I recently quilted this lovely quilt for some new clients. This quilt obviously exhibited lots of care and attention in its creation. A group of ladies had collaborated to make a quilt for raffling. The quilt top was made with lots of crocheted doileys and lace, which the ladies wanted the quilting to highlight and not overwhelm.
It took quite some time thinking and time to work out what would be best in the way of a quilting design. I had to take some factors into account which I hadn’t encountered before, such as a cohesive design which could make its way around the doileys without encroaching on them but also not leaving those areas entirely stitch free…
I also had to be mindful of what the back would look like, and stitching with cream thread on cream fabric was also a little tricky..
I couldn’t have some areas more heavily quilted than others and there were some blocks that had more free area to stitch in than others. I quilted a free-hand feather design in and around the embellishments in the wide borders, with smaller-scale feathers in the sashing and some back-ground stippling in the centre blocks.
Just a little postscript: I hope this blog post is readable as I’m practising writing it on my 8″ tablet in preparation for when I’m travelling next month. I can’t easily edit the photos so they may be larger in size than normal. I hope to be able to still post while I’m away, especially when I visit the Houston Quilt Festival (I can’t wait!!!)
I’ve been catching up on a few different projects lately, and trying to cross off a few on my list that I want to get finished in the next couple of weeks. One of them was this little bag- its called the Sew Together Bag. The pattern is by ‘Sew Demented’ and you have no doubt seen many versions on the net or Instagram. I plan to use it for a little sewing bag- it is a handy size to take travelling…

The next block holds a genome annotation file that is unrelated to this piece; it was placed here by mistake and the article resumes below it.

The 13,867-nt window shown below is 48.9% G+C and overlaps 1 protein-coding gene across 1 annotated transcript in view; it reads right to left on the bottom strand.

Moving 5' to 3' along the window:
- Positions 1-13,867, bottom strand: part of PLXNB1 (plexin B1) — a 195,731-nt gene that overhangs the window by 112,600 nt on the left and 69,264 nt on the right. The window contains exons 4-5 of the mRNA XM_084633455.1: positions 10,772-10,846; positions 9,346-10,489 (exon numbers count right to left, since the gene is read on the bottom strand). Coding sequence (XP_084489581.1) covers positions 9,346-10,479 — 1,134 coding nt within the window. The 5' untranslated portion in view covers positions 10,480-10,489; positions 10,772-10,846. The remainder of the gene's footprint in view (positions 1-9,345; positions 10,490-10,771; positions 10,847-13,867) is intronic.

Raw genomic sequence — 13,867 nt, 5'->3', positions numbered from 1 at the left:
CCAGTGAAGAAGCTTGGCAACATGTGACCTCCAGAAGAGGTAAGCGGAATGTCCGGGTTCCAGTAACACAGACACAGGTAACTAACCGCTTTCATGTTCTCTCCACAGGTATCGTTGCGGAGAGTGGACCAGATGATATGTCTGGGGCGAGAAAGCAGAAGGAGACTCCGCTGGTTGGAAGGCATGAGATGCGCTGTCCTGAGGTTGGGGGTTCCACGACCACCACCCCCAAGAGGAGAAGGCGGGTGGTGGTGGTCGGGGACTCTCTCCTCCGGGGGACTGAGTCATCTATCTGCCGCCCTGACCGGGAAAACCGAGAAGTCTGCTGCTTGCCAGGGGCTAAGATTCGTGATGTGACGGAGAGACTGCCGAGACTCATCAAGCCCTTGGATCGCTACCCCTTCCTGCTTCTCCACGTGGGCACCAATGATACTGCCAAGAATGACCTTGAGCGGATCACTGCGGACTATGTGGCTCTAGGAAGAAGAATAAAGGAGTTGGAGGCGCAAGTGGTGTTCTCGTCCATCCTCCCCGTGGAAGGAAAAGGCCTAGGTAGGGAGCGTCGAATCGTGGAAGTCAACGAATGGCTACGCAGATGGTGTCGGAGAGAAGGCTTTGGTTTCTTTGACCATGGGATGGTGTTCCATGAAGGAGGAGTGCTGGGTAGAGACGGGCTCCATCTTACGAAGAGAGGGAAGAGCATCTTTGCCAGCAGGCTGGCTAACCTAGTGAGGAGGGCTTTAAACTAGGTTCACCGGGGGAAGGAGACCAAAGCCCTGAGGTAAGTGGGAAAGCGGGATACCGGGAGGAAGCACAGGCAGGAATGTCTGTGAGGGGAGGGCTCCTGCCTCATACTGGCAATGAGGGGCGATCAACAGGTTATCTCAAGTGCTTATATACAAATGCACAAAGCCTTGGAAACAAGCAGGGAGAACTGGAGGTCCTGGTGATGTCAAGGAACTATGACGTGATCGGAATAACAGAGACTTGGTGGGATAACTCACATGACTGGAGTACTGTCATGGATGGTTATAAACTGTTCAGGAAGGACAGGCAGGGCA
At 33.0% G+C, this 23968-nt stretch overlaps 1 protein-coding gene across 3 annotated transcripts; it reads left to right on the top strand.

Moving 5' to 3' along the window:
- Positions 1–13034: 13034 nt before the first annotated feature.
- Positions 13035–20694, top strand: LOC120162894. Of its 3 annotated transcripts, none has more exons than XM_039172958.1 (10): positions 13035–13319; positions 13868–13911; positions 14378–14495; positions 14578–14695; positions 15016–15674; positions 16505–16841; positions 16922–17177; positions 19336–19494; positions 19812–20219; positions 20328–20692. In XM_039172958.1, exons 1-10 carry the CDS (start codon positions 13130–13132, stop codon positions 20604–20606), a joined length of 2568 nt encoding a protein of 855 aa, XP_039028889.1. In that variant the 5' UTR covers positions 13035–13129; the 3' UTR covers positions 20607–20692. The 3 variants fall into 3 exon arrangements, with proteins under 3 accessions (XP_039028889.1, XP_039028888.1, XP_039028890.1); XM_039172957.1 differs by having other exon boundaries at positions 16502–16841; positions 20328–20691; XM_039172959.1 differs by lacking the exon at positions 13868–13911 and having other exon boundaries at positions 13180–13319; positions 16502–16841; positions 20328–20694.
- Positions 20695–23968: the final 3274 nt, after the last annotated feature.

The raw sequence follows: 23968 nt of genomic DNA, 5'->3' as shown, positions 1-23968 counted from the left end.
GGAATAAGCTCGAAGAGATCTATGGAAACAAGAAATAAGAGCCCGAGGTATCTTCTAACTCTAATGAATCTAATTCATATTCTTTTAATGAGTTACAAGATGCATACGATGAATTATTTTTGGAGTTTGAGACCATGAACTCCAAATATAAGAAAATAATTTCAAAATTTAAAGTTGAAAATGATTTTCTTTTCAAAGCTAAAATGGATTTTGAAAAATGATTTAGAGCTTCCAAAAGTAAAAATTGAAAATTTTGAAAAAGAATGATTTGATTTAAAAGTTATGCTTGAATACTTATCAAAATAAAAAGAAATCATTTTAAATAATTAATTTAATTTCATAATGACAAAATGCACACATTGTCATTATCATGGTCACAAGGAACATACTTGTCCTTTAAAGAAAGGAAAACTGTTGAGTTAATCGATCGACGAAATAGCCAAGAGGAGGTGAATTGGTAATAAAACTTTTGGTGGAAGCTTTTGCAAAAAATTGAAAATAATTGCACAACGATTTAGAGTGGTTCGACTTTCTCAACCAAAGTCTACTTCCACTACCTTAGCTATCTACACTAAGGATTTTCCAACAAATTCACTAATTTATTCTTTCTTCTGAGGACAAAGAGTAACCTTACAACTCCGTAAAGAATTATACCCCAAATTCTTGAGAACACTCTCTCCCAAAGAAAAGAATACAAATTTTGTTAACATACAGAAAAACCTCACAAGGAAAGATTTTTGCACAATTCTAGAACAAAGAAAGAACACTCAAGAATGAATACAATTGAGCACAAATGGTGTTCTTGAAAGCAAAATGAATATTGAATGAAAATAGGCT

I made mine with different fabrics for each of the parts, so that it would be easier to remember what each pocket held. The zips were all random colours…
I have seen so many different versions, with people experimenting with all manner of fabrics and embellishment on the outside of the bag. I can see how it can become addictive to make more than one, although the pattern takes a bit of studying to work it out in places.
I have also been working on this month’s colour challenge for the Gatton Quilters- pink. This was a little hard because while I don’t dislike pink, I didn’t want a 14″ square of just pink staring up at me! So my challenge was to devise something that was pink all over but that the ‘expanse’ of the colour was broken up in some way, or diluted, but so that the block was still pink to look at. This is the result:
I started with a background made up of pink scraps all sewn together. I then got an old sewing pattern tissue and tore it up into pieces and placed on top of that. I did think of painting the pattern tissue with some gel medium in the hope of making it more transparent but it didn’t really do that on the sample piece I tried. So instead I added some open weave raw silk on top which still let the colour show through.
Then I pinned it and got stuck into some all-over free motion quilting. After stitching it, I then used some water-colour pastels to colour in a few highlights, using darker shades of pink to give some dimension.